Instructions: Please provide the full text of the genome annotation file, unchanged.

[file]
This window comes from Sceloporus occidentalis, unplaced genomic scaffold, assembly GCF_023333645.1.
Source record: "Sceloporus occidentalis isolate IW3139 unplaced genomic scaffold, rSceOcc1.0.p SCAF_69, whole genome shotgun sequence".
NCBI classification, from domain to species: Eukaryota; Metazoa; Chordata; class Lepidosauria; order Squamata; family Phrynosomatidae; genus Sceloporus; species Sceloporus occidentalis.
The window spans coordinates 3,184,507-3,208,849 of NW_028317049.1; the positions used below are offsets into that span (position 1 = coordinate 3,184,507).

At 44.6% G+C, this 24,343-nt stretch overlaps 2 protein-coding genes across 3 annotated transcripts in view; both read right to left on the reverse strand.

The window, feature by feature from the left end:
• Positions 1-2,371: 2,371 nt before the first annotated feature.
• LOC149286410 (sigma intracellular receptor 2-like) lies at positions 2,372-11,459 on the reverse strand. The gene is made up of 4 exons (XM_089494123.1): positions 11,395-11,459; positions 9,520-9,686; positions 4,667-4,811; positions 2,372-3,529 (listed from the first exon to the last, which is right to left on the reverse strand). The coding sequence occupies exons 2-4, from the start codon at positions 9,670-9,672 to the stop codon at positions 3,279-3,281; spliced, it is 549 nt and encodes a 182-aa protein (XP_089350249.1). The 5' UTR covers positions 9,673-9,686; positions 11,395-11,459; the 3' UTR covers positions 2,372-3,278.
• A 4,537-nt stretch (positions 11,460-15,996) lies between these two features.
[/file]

This window comes from Sceloporus occidentalis, unplaced genomic scaffold, assembly GCF_023333645.1.
Source record: "Sceloporus occidentalis isolate IW3139 unplaced genomic scaffold, rSceOcc1.0.p SCAF_69, whole genome shotgun sequence".
NCBI classification, from domain to species: Eukaryota; Metazoa; Chordata; class Lepidosauria; order Squamata; family Phrynosomatidae; genus Sceloporus; species Sceloporus occidentalis.
The window spans coordinates 3,184,507-3,208,849 of NW_028317049.1; the positions used below are offsets into that span (position 1 = coordinate 3,184,507).

At 44.6% G+C, this 24,343-nt stretch overlaps 2 protein-coding genes across 3 annotated transcripts in view; both read right to left on the reverse strand.

The window, feature by feature from the left end:
• Positions 1-2,371: 2,371 nt before the first annotated feature.
• LOC149286410 (sigma intracellular receptor 2-like) lies at positions 2,372-11,459 on the reverse strand. The gene is made up of 4 exons (XM_089494123.1): positions 11,395-11,459; positions 9,520-9,686; positions 4,667-4,811; positions 2,372-3,529 (listed from the first exon to the last, which is right to left on the reverse strand). The coding sequence occupies exons 2-4, from the start codon at positions 9,670-9,672 to the stop codon at positions 3,279-3,281; spliced, it is 549 nt and encodes a 182-aa protein (XP_089350249.1). The 5' UTR covers positions 9,673-9,686; positions 11,395-11,459; the 3' UTR covers positions 2,372-3,278.
• A 4,537-nt stretch (positions 11,460-15,996) lies between these two features.